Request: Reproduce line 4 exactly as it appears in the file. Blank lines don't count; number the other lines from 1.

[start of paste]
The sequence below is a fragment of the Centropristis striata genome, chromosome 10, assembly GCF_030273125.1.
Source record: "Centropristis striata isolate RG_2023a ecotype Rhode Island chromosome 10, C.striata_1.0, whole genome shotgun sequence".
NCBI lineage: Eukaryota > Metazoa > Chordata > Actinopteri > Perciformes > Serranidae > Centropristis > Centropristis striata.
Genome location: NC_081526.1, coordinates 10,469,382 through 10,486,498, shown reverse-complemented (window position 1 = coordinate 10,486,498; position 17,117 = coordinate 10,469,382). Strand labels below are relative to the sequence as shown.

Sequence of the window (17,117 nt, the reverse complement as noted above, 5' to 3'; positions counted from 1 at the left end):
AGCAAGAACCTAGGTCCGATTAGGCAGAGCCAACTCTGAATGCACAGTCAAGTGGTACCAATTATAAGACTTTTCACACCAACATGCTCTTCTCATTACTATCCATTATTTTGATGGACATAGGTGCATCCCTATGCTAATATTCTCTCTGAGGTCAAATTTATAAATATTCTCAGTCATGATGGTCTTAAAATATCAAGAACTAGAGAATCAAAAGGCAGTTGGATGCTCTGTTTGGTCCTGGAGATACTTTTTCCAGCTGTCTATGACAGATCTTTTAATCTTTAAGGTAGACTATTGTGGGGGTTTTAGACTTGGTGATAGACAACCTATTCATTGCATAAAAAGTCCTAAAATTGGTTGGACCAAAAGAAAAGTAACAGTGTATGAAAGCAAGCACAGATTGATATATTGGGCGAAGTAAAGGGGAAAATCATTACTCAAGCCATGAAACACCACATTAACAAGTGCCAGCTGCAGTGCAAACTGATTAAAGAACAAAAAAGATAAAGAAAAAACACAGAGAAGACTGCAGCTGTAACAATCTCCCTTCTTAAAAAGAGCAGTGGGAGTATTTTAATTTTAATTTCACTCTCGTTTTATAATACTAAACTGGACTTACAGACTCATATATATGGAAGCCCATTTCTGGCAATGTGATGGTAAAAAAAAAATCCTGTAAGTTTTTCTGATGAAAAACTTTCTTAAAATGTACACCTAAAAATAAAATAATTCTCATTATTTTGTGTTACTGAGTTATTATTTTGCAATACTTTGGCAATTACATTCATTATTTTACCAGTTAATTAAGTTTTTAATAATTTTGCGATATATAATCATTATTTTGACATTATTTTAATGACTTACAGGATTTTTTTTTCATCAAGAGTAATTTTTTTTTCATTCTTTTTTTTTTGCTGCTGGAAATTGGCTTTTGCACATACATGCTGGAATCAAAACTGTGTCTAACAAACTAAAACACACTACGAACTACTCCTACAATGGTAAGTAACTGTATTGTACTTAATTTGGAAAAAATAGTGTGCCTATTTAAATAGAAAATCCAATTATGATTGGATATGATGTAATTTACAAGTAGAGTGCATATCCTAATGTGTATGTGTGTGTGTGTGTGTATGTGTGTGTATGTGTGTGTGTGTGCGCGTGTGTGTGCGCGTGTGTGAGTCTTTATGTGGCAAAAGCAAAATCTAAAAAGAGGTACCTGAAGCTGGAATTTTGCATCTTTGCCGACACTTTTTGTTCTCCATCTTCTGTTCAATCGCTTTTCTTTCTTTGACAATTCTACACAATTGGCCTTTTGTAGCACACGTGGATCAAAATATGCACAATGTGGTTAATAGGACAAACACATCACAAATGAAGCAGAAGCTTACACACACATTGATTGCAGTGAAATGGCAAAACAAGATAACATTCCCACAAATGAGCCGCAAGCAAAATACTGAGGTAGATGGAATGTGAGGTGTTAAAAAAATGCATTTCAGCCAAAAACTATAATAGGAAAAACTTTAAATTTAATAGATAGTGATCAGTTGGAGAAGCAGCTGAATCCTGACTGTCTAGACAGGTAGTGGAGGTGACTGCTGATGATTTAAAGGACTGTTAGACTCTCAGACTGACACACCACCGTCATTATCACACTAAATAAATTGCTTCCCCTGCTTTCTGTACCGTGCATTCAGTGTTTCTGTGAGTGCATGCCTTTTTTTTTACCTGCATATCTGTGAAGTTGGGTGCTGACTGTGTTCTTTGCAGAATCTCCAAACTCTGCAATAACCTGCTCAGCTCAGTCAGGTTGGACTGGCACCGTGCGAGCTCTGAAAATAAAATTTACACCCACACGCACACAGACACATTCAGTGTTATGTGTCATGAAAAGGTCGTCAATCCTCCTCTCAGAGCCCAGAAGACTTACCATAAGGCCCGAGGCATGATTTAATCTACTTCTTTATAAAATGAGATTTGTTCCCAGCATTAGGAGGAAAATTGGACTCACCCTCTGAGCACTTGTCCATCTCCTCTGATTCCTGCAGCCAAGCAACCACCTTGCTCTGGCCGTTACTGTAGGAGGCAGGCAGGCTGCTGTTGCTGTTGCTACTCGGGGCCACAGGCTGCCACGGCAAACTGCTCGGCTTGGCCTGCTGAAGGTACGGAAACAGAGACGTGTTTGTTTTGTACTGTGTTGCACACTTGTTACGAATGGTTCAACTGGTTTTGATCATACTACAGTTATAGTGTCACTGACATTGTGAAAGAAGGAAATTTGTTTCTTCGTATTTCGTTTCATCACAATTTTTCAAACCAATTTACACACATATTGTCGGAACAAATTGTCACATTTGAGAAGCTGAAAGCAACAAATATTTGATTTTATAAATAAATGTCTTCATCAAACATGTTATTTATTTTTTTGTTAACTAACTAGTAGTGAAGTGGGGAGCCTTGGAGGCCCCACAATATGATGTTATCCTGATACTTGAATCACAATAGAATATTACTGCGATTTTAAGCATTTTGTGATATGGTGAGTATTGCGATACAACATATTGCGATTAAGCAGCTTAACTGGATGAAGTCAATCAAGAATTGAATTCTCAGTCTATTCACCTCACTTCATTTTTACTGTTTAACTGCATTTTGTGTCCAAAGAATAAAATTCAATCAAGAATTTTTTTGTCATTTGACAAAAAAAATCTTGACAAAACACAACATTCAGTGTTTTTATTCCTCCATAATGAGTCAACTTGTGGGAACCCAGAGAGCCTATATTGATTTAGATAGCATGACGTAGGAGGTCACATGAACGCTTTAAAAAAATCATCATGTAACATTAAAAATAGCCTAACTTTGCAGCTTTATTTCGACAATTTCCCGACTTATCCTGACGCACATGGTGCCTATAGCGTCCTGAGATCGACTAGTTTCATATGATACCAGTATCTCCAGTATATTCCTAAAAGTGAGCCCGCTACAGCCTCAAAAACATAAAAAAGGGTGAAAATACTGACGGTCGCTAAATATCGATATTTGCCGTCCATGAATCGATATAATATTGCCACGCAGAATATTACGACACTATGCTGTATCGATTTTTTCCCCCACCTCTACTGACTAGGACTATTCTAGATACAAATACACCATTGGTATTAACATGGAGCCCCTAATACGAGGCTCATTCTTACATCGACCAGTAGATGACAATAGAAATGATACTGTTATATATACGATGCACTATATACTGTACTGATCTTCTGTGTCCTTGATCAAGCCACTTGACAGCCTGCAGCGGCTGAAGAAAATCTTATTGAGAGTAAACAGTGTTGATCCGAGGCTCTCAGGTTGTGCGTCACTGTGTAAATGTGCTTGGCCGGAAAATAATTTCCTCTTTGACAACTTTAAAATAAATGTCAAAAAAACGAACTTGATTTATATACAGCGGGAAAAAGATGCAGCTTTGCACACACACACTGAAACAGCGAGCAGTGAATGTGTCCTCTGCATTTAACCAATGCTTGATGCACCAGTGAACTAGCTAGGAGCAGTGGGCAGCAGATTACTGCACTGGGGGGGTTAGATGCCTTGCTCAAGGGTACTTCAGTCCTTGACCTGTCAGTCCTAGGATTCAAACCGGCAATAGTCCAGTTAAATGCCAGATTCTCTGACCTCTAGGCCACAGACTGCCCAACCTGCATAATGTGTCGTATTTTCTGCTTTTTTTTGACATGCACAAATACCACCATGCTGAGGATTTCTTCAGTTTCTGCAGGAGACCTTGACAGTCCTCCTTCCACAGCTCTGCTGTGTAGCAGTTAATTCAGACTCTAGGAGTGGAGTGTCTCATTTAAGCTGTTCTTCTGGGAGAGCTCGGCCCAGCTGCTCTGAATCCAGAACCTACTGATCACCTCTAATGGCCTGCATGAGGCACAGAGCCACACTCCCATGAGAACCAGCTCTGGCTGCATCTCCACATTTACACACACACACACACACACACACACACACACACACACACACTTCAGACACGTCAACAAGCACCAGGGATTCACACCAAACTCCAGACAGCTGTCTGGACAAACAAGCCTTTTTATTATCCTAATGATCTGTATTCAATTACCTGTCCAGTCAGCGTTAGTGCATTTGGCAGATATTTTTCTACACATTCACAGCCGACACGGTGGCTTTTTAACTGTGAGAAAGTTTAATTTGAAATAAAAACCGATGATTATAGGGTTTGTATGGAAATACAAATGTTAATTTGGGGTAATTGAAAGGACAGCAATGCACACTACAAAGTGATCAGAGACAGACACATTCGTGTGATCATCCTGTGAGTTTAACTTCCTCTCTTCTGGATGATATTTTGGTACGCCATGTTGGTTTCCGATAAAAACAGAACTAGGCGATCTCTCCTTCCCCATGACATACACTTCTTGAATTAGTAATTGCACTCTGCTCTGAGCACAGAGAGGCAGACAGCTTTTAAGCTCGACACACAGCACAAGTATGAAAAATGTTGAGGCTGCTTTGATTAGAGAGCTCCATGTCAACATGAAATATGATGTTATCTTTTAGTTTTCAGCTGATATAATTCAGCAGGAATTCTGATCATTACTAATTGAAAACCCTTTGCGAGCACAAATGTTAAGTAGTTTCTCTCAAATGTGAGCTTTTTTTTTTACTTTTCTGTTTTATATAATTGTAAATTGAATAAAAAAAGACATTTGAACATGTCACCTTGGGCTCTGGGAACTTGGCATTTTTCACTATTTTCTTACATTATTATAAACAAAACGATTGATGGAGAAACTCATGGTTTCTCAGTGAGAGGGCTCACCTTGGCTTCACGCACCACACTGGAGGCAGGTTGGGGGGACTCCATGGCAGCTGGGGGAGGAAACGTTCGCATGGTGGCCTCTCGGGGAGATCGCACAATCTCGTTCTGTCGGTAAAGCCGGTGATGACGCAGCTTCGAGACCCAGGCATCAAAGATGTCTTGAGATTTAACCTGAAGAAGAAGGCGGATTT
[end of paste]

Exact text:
Genome location: NC_081526.1, coordinates 10,469,382 through 10,486,498, shown reverse-complemented (window position 1 = coordinate 10,486,498; position 17,117 = coordinate 10,469,382). Strand labels below are relative to the sequence as shown.